Tailgating is often used as an example of aggressive driving. And it certainly is true that many tailgaters are attempting to act aggressively. They may want to pass, or they may want the other driver to speed up. They may be experiencing road rage, feeling angry over something that happened on the road. Tailgating is often aggressive.
But is this always true? Or are there other reasons why people tailgate?
Some drivers are oblivious
The truth is that some drivers are just unaware of what a proper following distance is. They don’t know how much distance there should be between their car and the next one. They could be a very young driver, for example. They just don’t have the experience to understand stopping distances and reaction times. They don’t know that they’re tailgating, even though they certainly are.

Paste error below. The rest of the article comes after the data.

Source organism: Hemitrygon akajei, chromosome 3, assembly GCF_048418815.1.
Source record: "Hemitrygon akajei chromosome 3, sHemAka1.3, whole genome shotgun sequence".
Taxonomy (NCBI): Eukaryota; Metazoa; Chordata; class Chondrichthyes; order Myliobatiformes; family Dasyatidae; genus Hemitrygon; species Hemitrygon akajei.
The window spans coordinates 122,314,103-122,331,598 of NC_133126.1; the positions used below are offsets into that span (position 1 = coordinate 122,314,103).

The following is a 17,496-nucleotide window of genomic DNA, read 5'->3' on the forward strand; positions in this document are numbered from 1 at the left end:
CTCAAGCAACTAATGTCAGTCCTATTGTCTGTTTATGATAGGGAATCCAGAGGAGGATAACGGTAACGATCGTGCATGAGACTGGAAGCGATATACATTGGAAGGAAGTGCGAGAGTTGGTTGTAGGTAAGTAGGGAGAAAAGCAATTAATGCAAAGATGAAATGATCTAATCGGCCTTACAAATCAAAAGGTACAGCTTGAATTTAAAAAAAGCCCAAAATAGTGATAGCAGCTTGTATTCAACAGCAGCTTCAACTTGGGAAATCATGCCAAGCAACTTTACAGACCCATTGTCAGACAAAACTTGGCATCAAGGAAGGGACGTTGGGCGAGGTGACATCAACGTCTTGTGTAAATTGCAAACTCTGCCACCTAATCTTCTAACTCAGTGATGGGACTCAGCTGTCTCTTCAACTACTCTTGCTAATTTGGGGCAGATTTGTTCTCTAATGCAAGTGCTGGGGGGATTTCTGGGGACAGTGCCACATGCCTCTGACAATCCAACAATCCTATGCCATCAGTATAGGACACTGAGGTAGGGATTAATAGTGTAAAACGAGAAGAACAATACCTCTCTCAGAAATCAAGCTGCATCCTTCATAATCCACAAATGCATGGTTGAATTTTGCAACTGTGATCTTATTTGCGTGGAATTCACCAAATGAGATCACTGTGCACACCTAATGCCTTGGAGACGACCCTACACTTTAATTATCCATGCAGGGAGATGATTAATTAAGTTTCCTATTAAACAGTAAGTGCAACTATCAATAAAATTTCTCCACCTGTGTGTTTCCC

Additionally, there are drivers who tailgate when they get distracted. A driver who is looking down at their phone and trying to type a text message isn’t paying careful attention to the traffic around them. They may suddenly look up and find that they’ve drifted very close to the rear bumper of the next car. They didn’t mean to drive aggressively, but they just weren’t paying attention to how they were driving at all, and so they made a critical mistake.
Financial compensation after accidents
Of course, tailgating is dangerous, no matter why it happens. If you’ve been rear-ended by a negligent driver, then it may be important to look into your options to seek financial compensation. This can help to cover lost wages, medical bills and many other costs that are related to the accident.